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Popcorn chicken was perhaps even better. The thumb-sized pieces were fried to a perfect crunch and had, I think, a slightly more peppery batter than the breasts. The portion was about two fistfuls which, for £2.99, might be the best value for money food you can get anywhere in central London. The sweet potato fries I tried were also fried to a crisp, though in general I don’t really like sweet potato.

My friend had the drumstick, which was actually quite a big full leg with thigh attached, and looked like it had been cooked long or hot enough for the grease inside (a personal bugbear of mine) to melt away. I’m going back this weekend to try some off-menu things like chicken skin and parson’s nose, which I asked the owner about after reading about them in Lizzie’s review.

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I predict that quite soon Bigbe chicken will become so popular that you’ll have to queue around the block to get some. It deserves it. They have done something simple but new, and done it rather brilliantly at an unbelievably good price. My suggestion: get there before everyone else does.

Score: Two medals.

Review: St. Lukes Kitchen, Covent Garden

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Library, or Lib-rary, as its website URL has it, is a private members club on St. Martin’s Lane right by Trafalgar Square and the Chandos pub. St. Luke’s Kitchen, its restaurant, has just opened up to the public, and as well as normal service, has a bunch of kitchen takeovers and guest chefs lined up over coming months. I went to the regular restaurant and was pretty impressed.

Quail "three ways"
Quail “three ways”

It offers an unfussy menu of regular restaurant offerings done well. Yes, you’ve eaten quail, but it’s still a delight when the skin is properly done to a crisp yet the flesh is still juicy, tender and slightly pink. Yes, you’ve eaten seared tuna—maybe you’ve even seared it yourself—but is it always four tender and mild melt-in-the-mouth tender chunks paired with just the right amount of fiery wasabi?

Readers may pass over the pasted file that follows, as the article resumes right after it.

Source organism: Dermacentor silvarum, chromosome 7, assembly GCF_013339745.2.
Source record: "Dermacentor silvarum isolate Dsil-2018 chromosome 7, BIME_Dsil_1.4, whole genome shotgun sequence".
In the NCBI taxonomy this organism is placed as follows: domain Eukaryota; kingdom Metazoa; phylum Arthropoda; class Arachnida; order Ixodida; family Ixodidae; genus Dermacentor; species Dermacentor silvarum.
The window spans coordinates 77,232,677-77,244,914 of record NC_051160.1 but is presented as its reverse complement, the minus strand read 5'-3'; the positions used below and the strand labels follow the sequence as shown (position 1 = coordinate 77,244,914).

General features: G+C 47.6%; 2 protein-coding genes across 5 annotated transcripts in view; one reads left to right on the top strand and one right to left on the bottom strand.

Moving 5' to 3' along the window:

Seared tuna loin, pickled mooli, cucumber and radish
Seared tuna loin, pickled mooli, cucumber and radish

St. Luke’s Kitchen doesn’t offer any foods you’ve never heard of, and its only gimmick is that there was a book left at every place with the menu in it like a bookmark. It’s a dark semi-underground room with forty seats, excellent service, and beautifully-presented food that is simply very good.

Pan fried sea bass, chard, speck and lentil dressing
Pan fried sea bass, chard, speck and lentil dressing

The menu is short and to-the-point: four starter options (£6.50 to £8.50); five mains (£14.50 to £23.50); four sides (£4.50); and four desserts including cheese.

Little spears of bread with butter, olive oil and balsamic
Little spears of bread with butter, olive oil and balsamic

Perhaps the nicest touch was, surprisingly the bread, which came in javelin-form, with both a pat of unsalted butter and olive oil-submerged balsamic. Of course, I covered my own spear in all three, plus liberally applied salt. Why would anyone want unsalted butter?

Another highlight was the salted caramel ice cream with popcorn. It’s not exactly a new idea but somehow the soft, ultra-dry texture of the popcorn meshes perfectly with the sweet frigid cream, and crumbs, surprisingly, are almost always a good addition to desserts. This time they were honeycomb.

Popcorn ice cream, salted caramel and honeycomb
Popcorn ice cream, salted caramel and honeycomb

We got a side salad, which was as pointless as side salads always are. Not sure how people get away with charging nearly a fiver for about 10 calories of floppy-textured leaves. The second dessert, little cake-like slices of chocolate brownie, was also less impressive: not bad, but essentially the same as something you’d get from Pret or M&S, albeit fresher. Or maybe I just don’t have a taste for chocolate brownies.